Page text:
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About

"So I guess this is where I'm supposed to introduce myself. I'm a Canadian male teaching ESL in Seoul, Republic of Korea. This will be my second stint teaching ESL, only this time I'll be teaching at a High School, using my actual teaching experience to use. If you have any questions, please feel free to e-mail me - no question's too small. Take care, and enjoy the ride."

Other Blogs of Note

  • Student in Korea
  • Seoul Man
  • The Daily Kimchi
  • Surviving South Korea
  • Books I'm Reading

  • "Colossus: The Rise and Fall of the American Empire" by Niall Ferguson
  • "Hardboiled Wonderland and the End of the World" by Haruki Murakami
  • "The Clash of Civilizations and the Remaking of World Order" by Samuel P. Huntington
  • "The Moral Consequences of Economic Growth" by Benjamin M Friedman
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  • the Korean grind....

    Living and working in a foreign country has its highs and lows, and each come with their benefits and disadvantages. For one, the language difference can sometimes spurn you to "want" to study the language harder, so that the next time you have a problem, you are not relying on the same people to help you out. It can also be aggravating, when, for example, the Korean lunch delivery man blamed me for moving my "dirty-dishes food basket" on him, when it wasn't me, but merely the security guard at the school, trying to help him out.
    (two point note here)
    One - Korean food always comes with free delivery, as long as you order from a Korean restaurant close to where you live - which is virtually a guarantee, since restaurants over here blanket every free wall-space with advertisements. Two, they deliver all of their food on reusable bowls, plates, and silverware (say for wooden chopsticks). It's very refreshing, considering they could always use paper, or something disposable - the fact that they're doing the reusable also creates more work for them as well - and yet it remains so cheap...)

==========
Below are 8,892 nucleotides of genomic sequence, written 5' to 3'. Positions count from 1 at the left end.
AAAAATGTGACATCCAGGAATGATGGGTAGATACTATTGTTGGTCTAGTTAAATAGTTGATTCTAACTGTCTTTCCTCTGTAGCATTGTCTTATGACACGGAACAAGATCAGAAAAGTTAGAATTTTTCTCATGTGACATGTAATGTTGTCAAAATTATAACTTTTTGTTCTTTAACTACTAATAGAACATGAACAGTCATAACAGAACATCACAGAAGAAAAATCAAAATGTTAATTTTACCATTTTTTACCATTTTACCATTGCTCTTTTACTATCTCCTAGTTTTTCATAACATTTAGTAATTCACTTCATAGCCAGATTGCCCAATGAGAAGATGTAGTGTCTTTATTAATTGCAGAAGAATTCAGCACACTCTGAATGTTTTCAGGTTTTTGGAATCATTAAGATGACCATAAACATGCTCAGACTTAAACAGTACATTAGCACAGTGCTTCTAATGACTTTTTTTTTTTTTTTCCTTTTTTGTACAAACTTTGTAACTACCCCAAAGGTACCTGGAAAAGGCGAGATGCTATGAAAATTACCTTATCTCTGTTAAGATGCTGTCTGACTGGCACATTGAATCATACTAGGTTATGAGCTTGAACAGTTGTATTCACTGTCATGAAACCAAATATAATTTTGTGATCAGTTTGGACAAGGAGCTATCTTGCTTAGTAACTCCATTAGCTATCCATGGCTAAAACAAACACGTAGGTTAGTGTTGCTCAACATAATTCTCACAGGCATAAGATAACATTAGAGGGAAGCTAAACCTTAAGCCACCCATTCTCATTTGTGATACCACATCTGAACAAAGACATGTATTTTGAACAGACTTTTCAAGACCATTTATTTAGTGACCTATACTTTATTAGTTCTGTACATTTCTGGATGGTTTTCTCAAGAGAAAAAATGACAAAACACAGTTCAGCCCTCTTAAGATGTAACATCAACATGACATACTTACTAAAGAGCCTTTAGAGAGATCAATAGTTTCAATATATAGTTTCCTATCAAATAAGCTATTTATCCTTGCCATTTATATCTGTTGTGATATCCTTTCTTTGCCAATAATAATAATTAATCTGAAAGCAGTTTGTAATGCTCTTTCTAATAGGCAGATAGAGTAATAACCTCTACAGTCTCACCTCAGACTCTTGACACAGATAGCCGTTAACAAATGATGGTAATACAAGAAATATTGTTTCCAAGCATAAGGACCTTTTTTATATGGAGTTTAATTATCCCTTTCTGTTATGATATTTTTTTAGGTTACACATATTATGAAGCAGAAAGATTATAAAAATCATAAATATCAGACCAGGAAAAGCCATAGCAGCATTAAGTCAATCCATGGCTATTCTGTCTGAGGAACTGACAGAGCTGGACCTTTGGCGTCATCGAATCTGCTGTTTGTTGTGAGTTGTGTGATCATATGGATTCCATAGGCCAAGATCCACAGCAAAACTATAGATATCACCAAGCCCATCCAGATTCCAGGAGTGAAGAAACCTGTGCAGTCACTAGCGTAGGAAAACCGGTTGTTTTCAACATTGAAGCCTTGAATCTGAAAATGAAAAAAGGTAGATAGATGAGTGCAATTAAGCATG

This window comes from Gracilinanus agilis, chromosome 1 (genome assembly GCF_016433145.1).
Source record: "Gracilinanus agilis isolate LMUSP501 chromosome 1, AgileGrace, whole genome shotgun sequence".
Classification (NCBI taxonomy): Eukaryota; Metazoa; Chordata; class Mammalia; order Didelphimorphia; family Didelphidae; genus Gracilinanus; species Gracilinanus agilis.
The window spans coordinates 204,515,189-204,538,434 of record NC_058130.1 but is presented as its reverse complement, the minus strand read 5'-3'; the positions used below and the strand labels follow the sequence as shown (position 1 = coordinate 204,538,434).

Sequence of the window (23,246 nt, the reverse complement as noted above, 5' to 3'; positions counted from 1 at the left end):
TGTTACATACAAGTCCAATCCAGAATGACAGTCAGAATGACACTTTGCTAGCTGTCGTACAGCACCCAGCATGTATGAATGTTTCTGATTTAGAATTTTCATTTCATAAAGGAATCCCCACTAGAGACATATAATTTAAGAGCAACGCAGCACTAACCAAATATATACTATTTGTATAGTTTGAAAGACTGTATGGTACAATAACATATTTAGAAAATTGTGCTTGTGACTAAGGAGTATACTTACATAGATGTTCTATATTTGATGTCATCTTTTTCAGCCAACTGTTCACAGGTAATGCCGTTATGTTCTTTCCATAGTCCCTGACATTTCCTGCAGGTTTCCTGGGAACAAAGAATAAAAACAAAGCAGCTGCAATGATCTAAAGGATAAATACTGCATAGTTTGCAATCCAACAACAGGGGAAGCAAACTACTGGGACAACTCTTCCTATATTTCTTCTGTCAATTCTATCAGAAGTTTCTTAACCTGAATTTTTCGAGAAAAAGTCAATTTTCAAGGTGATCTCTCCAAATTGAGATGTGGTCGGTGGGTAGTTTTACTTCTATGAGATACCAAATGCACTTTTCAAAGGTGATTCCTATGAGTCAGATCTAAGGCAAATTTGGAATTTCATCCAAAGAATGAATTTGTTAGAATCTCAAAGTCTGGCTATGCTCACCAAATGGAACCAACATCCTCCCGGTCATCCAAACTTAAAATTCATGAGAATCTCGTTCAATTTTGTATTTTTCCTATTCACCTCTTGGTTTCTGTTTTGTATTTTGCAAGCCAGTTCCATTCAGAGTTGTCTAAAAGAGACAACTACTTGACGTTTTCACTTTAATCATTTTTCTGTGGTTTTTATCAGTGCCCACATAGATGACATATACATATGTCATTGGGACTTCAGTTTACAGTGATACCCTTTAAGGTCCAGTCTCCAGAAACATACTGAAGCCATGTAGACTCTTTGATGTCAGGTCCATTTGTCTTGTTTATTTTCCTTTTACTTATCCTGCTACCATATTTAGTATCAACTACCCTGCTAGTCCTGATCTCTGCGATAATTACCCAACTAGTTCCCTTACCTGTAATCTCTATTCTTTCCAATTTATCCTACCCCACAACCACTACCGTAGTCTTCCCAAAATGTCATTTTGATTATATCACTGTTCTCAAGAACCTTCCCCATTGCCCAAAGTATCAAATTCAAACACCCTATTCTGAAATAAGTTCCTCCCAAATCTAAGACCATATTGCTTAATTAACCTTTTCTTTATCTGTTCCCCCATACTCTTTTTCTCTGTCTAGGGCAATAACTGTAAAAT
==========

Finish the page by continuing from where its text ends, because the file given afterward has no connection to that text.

Okay, so back to the story. Living here can have both benefits and disadvantages - and this holds true for so much more than just languages as well. The nice thing is that sometimes, the strangest events can happen that make you smile, and forget about all of those other things that aggravate you to death. Here is one example which sticks out in my mind, having happened not too long ago.....I'll post another story in a day or so of the same variety :) Enjoy!

    For those of you who remember, a Korean Sauna is a bit of a harrowing experience the first time for a foreigner. For those of you who would like a previous re-counting of my first Sauna experience, you can read about it HERE. So here I was after going to the gym, and I was just finishing up my whole shower, when i feel this child somewhat staring at my, in a "look at me" kind of way. Now, sometimes my workout-finishing time will coincide with the end of the children's swimming lesson. The showers and hot-pool will be inundated with all sorts of children of all ages running around, the "Ajushi" shower-man trying to tell the kids to stop running, and the swimming instructors getting out as quickly as they can. So I'm just about to head out when I notice a small boy staring at me. He was holding out a huge bottle of shampoo, and by gesture, was asking me if I wanted some. So I said "a/sah" in Korean, which made him giggle quite a bit (a/sah is Korean for "very nice"). So the little child tips the bottle over, gives it a huge squeeze, and nothing but a huge "fart-like" sound emits from the bottle. Both the child and I laughed a little, and then, as he goes to shake the bottle for the second "go", as he brings it down, the child squeezes a blob of shampoo into my hand so big I could have washed my hair for a month - it was flowing out of my hands. At this point, the child looked almost scared, as if I'd tell him he just wasted the shampoo by pushing too hard. So, instead, I said "a/sah!" with extra emphasis, stuck it all in my hair, and said "Kam/sa/ham/ne/da" - which is the English writing of "thank-you" in Korean. This brought a smile so big to his face, that he turned around, ran into the other half of the showers, and proceeded to tell all his friends about what just happened. This brought five other kids running to see if his story held-up, and once they saw me, and I saw them, I said "Boo!" and tried to chase them around the shower. Not the brightest idea, but the kids loved it, and I felt good about Korea.
    Story two is coming hopefully tomorrow
    God bless all, and enjoy the wonder of winter

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